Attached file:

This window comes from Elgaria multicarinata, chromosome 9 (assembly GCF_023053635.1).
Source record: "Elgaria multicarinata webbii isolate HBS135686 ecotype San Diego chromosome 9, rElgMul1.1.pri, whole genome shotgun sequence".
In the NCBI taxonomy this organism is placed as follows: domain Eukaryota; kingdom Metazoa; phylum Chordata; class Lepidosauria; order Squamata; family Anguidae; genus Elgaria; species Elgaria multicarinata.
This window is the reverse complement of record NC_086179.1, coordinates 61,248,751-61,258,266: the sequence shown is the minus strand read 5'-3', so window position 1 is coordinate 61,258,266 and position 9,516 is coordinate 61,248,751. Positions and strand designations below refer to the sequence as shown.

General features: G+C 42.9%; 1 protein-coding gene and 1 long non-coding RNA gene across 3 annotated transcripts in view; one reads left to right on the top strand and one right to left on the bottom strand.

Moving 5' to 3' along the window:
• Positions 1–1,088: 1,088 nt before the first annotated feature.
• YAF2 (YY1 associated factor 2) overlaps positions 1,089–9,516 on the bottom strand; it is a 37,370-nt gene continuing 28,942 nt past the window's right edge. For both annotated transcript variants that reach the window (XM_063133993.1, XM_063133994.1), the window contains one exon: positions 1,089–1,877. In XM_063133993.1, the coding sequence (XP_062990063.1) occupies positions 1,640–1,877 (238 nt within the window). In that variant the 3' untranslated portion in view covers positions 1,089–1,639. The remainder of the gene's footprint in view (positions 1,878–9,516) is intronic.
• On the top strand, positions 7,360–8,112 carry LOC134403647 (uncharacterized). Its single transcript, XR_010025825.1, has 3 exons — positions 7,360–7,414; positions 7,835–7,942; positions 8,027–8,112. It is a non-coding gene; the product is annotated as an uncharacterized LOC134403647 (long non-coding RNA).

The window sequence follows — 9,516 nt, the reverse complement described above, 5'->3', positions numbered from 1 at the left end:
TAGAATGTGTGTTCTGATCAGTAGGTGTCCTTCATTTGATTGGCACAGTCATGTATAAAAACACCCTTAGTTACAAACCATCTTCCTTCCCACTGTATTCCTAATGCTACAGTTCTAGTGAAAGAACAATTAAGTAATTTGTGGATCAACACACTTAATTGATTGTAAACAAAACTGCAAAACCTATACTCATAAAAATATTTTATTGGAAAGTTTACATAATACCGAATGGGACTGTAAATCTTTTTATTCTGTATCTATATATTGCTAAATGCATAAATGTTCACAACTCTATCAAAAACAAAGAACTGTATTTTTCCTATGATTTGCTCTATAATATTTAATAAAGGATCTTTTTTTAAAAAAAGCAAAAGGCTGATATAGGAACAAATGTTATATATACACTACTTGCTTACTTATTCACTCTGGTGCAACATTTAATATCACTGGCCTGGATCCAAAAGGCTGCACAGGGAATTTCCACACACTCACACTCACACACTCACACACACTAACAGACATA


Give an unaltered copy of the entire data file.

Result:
This window comes from Elgaria multicarinata, chromosome 9 (assembly GCF_023053635.1).
Source record: "Elgaria multicarinata webbii isolate HBS135686 ecotype San Diego chromosome 9, rElgMul1.1.pri, whole genome shotgun sequence".
In the NCBI taxonomy this organism is placed as follows: domain Eukaryota; kingdom Metazoa; phylum Chordata; class Lepidosauria; order Squamata; family Anguidae; genus Elgaria; species Elgaria multicarinata.
This window is the reverse complement of record NC_086179.1, coordinates 61,248,751-61,258,266: the sequence shown is the minus strand read 5'-3', so window position 1 is coordinate 61,258,266 and position 9,516 is coordinate 61,248,751. Positions and strand designations below refer to the sequence as shown.

General features: G+C 42.9%; 1 protein-coding gene and 1 long non-coding RNA gene across 3 annotated transcripts in view; one reads left to right on the top strand and one right to left on the bottom strand.

Moving 5' to 3' along the window:
• Positions 1–1,088: 1,088 nt before the first annotated feature.
• YAF2 (YY1 associated factor 2) overlaps positions 1,089–9,516 on the bottom strand; it is a 37,370-nt gene continuing 28,942 nt past the window's right edge. For both annotated transcript variants that reach the window (XM_063133993.1, XM_063133994.1), the window contains one exon: positions 1,089–1,877. In XM_063133993.1, the coding sequence (XP_062990063.1) occupies positions 1,640–1,877 (238 nt within the window). In that variant the 3' untranslated portion in view covers positions 1,089–1,639. The remainder of the gene's footprint in view (positions 1,878–9,516) is intronic.
• On the top strand, positions 7,360–8,112 carry LOC134403647 (uncharacterized). Its single transcript, XR_010025825.1, has 3 exons — positions 7,360–7,414; positions 7,835–7,942; positions 8,027–8,112. It is a non-coding gene; the product is annotated as an uncharacterized LOC134403647 (long non-coding RNA).

The window sequence follows — 9,516 nt, the reverse complement described above, 5'->3', positions numbered from 1 at the left end:
TAGAATGTGTGTTCTGATCAGTAGGTGTCCTTCATTTGATTGGCACAGTCATGTATAAAAACACCCTTAGTTACAAACCATCTTCCTTCCCACTGTATTCCTAATGCTACAGTTCTAGTGAAAGAACAATTAAGTAATTTGTGGATCAACACACTTAATTGATTGTAAACAAAACTGCAAAACCTATACTCATAAAAATATTTTATTGGAAAGTTTACATAATACCGAATGGGACTGTAAATCTTTTTATTCTGTATCTATATATTGCTAAATGCATAAATGTTCACAACTCTATCAAAAACAAAGAACTGTATTTTTCCTATGATTTGCTCTATAATATTTAATAAAGGATCTTTTTTTAAAAAAAGCAAAAGGCTGATATAGGAACAAATGTTATATATACACTACTTGCTTACTTATTCACTCTGGTGCAACATTTAATATCACTGGCCTGGATCCAAAAGGCTGCACAGGGAATTTCCACACACTCACACTCACACACTCACACACACTAACAGACATA